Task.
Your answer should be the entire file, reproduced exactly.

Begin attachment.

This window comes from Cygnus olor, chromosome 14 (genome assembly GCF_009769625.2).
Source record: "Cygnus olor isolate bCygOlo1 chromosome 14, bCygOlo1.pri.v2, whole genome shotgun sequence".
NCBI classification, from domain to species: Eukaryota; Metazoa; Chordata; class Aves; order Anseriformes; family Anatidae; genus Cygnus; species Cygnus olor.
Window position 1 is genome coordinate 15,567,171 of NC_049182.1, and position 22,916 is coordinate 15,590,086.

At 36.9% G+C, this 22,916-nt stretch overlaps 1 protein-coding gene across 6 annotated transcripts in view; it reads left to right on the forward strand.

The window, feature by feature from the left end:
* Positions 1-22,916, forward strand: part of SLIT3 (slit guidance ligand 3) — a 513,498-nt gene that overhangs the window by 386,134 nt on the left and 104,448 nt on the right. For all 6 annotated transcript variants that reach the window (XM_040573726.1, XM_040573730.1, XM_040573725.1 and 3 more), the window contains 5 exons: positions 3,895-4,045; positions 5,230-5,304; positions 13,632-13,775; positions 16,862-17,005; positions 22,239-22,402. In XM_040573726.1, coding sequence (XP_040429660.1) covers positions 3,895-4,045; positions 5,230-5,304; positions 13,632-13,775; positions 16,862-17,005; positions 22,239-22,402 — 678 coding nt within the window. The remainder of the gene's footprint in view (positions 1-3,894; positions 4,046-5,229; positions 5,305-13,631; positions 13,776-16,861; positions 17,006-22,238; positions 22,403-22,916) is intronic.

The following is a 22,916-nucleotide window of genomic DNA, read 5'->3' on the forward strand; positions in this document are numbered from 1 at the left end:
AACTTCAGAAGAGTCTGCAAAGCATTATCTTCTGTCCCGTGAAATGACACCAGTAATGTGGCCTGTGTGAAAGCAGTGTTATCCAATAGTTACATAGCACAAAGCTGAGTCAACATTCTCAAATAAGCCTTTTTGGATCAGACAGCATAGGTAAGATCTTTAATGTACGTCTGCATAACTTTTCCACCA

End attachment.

This window comes from Cygnus olor, chromosome 14 (genome assembly GCF_009769625.2).
Source record: "Cygnus olor isolate bCygOlo1 chromosome 14, bCygOlo1.pri.v2, whole genome shotgun sequence".
NCBI classification, from domain to species: Eukaryota; Metazoa; Chordata; class Aves; order Anseriformes; family Anatidae; genus Cygnus; species Cygnus olor.
Window position 1 is genome coordinate 15,567,171 of NC_049182.1, and position 22,916 is coordinate 15,590,086.

At 36.9% G+C, this 22,916-nt stretch overlaps 1 protein-coding gene across 6 annotated transcripts in view; it reads left to right on the forward strand.

The window, feature by feature from the left end:
* Positions 1-22,916, forward strand: part of SLIT3 (slit guidance ligand 3) — a 513,498-nt gene that overhangs the window by 386,134 nt on the left and 104,448 nt on the right. For all 6 annotated transcript variants that reach the window (XM_040573726.1, XM_040573730.1, XM_040573725.1 and 3 more), the window contains 5 exons: positions 3,895-4,045; positions 5,230-5,304; positions 13,632-13,775; positions 16,862-17,005; positions 22,239-22,402. In XM_040573726.1, coding sequence (XP_040429660.1) covers positions 3,895-4,045; positions 5,230-5,304; positions 13,632-13,775; positions 16,862-17,005; positions 22,239-22,402 — 678 coding nt within the window. The remainder of the gene's footprint in view (positions 1-3,894; positions 4,046-5,229; positions 5,305-13,631; positions 13,776-16,861; positions 17,006-22,238; positions 22,403-22,916) is intronic.

The following is a 22,916-nucleotide window of genomic DNA, read 5'->3' on the forward strand; positions in this document are numbered from 1 at the left end:
AACTTCAGAAGAGTCTGCAAAGCATTATCTTCTGTCCCGTGAAATGACACCAGTAATGTGGCCTGTGTGAAAGCAGTGTTATCCAATAGTTACATAGCACAAAGCTGAGTCAACATTCTCAAATAAGCCTTTTTGGATCAGACAGCATAGGTAAGATCTTTAATGTACGTCTGCATAACTTTTCCACCA